Oklahoma has been in the same category as Kansas — a solidly red state where Democrats are unusually competitive. Former Democratic state Attorney General Drew Edmondson is facing off against GOP mortgage company founder Kevin Stitt. Unlike Kansas, GOP polling over the past week has good news for the party as Stitt has cracked the 50-percent mark. Perhaps Stitt’s greatest asset in this race is that he is a new face to voters, while Edmondson has been a fixture in state politics for nearly 40 years. Put a thumb on the scale for Republicans here.
And finally, open seat in South Dakota is yet another race in a solidly red state that found its way into the Toss Up column. Democratic state Sen. Billie Sutton has given GOP U.S. Rep. Kristi Noem a surprisingly strong challenge. Noem hasn’t been helped by being a member of Congress, that is unpopular even in South Dakota, making it harder for her to counter Sutton’s claims that he is the only candidate who can address the problem of corruption in state government. It’s also possible that after winning a competitive primary that Noem took her foot off the gas allowing Sutton to gain some momentum unchallenged.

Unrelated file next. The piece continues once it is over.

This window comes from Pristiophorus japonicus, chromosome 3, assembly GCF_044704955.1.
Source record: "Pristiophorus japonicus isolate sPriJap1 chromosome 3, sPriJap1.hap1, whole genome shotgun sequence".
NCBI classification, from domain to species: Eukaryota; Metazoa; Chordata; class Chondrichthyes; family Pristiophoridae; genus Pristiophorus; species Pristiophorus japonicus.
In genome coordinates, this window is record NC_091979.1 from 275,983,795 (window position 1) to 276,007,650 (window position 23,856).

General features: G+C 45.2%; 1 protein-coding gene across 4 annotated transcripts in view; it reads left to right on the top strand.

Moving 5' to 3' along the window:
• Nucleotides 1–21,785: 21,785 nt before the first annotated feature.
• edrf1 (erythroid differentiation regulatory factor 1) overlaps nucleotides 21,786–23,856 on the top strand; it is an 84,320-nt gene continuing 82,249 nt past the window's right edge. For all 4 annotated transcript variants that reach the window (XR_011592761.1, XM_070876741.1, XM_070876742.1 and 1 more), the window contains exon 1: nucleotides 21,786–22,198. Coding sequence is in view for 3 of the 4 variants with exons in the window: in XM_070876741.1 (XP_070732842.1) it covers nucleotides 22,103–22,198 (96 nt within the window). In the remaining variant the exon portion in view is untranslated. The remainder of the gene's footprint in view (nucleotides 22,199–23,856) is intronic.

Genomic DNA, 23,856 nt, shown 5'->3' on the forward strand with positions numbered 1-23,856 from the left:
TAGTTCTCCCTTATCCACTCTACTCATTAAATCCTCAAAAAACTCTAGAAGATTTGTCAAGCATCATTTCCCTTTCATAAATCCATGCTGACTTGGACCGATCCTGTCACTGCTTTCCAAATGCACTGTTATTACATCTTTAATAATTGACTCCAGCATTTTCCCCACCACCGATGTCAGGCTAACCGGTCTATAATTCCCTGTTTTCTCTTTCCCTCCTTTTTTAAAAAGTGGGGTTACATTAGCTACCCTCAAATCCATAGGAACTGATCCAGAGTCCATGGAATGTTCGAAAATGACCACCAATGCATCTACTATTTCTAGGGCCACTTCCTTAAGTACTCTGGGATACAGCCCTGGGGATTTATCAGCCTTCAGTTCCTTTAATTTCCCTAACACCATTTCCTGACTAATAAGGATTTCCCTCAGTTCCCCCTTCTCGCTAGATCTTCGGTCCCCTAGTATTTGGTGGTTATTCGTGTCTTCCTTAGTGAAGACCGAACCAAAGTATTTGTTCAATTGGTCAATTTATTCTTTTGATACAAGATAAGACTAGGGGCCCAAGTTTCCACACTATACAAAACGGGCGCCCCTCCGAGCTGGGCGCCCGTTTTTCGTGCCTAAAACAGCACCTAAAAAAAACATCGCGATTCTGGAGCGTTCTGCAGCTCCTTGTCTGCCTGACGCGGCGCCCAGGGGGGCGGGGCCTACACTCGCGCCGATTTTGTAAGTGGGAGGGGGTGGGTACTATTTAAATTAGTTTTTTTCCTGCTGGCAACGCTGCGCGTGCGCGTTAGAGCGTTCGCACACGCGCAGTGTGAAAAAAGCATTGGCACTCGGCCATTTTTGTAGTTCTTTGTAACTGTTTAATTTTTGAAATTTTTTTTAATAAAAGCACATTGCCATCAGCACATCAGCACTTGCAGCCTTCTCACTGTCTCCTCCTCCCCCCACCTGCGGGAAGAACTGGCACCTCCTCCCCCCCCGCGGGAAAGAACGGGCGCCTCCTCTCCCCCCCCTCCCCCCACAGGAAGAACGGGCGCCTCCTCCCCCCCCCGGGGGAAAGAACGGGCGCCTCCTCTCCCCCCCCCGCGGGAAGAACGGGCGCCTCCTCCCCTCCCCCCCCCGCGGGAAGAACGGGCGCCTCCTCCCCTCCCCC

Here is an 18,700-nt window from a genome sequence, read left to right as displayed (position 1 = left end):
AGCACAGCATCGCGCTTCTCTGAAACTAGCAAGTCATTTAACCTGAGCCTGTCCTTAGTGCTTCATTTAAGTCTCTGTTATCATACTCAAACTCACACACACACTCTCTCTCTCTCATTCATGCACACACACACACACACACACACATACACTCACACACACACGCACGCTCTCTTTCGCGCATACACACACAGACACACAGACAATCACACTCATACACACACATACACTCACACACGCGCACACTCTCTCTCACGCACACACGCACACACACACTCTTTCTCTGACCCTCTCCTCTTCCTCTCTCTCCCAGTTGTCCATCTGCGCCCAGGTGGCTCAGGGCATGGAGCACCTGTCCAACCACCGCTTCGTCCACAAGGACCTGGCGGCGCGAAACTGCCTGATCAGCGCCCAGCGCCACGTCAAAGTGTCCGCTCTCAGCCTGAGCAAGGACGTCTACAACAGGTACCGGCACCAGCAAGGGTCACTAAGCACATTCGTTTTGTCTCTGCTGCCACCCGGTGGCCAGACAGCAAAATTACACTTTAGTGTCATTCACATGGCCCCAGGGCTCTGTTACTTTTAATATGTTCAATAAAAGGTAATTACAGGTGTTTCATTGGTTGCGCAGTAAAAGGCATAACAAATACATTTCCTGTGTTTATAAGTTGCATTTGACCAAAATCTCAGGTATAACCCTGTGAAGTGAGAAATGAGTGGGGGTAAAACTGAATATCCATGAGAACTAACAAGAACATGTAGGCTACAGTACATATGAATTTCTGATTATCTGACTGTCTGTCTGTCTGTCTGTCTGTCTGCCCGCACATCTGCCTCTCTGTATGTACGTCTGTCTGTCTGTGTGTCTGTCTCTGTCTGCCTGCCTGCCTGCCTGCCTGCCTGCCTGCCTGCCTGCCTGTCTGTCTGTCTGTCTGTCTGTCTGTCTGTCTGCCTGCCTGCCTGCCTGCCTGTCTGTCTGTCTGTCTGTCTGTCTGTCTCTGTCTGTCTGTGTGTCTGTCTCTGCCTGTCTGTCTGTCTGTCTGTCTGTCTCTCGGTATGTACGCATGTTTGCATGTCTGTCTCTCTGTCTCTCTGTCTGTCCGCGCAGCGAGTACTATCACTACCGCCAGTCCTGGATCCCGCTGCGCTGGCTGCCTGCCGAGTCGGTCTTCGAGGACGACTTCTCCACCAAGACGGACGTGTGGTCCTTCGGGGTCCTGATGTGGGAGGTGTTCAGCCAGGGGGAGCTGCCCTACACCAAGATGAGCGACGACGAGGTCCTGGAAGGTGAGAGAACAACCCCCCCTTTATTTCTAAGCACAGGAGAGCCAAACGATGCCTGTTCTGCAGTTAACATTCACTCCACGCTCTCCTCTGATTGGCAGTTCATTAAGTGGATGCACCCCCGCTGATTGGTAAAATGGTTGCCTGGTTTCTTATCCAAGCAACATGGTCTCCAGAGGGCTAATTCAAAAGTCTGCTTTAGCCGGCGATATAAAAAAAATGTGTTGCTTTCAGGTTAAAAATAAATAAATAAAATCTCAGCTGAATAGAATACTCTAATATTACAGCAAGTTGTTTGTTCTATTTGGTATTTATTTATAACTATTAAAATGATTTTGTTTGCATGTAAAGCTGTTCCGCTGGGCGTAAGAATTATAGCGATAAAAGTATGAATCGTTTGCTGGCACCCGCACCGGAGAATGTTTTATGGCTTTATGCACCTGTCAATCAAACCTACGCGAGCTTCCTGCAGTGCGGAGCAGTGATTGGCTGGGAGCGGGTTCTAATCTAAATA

There hasn’t been a lot of party polling here, but the public surveys point to a dead heat. Republicans are feeling a bit better about where Noem is going into the final days, but they acknowledge that the outcome is still anyone’s guess.
Charlie Cook’s love of very symmetrical bell curves extends to Governors races. Unlike the Senate where the range of outcomes is very narrow, the possible outcomes in gubernatorial contests are quite broad and in the neighborhood of Democratic gains of four to 10 seats. The most likely outcome is that Democrats will gain between six and eight seats. Anything over eight seats is a sign that there was a strong blue tide.
Image: Florida Governors Debate Credit: AP Photo/Wilfredo Lee, Pool
Our subscribers have first access to individual race pages for each House, Senate and Governors race, which will include race ratings (each race is rated on a seven-point scale) and a narrative analysis pertaining to that race.